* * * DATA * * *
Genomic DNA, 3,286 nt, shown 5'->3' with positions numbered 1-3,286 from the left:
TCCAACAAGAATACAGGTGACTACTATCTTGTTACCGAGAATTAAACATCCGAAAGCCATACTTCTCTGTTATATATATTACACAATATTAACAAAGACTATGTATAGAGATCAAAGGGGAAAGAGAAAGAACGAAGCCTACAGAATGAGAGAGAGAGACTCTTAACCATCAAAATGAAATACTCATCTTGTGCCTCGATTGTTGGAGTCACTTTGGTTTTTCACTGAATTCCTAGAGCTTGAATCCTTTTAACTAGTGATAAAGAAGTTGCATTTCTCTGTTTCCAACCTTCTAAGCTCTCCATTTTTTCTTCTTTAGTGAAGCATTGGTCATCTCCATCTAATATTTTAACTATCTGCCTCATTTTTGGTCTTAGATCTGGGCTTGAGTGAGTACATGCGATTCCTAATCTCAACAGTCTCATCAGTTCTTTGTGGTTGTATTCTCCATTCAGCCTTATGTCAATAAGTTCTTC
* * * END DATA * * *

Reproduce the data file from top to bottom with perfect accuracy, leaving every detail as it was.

Genomic DNA, 3,286 nt, shown 5'->3' with positions numbered 1-3,286 from the left:
TCCAACAAGAATACAGGTGACTACTATCTTGTTACCGAGAATTAAACATCCGAAAGCCATACTTCTCTGTTATATATATTACACAATATTAACAAAGACTATGTATAGAGATCAAAGGGGAAAGAGAAAGAACGAAGCCTACAGAATGAGAGAGAGAGACTCTTAACCATCAAAATGAAATACTCATCTTGTGCCTCGATTGTTGGAGTCACTTTGGTTTTTCACTGAATTCCTAGAGCTTGAATCCTTTTAACTAGTGATAAAGAAGTTGCATTTCTCTGTTTCCAACCTTCTAAGCTCTCCATTTTTTCTTCTTTAGTGAAGCATTGGTCATCTCCATCTAATATTTTAACTATCTGCCTCATTTTTGGTCTTAGATCTGGGCTTGAGTGAGTACATGCGATTCCTAATCTCAACAGTCTCATCAGTTCTTTGTGGTTGTATTCTCCATTCAGCCTTATGTCAATAAGTTCTTC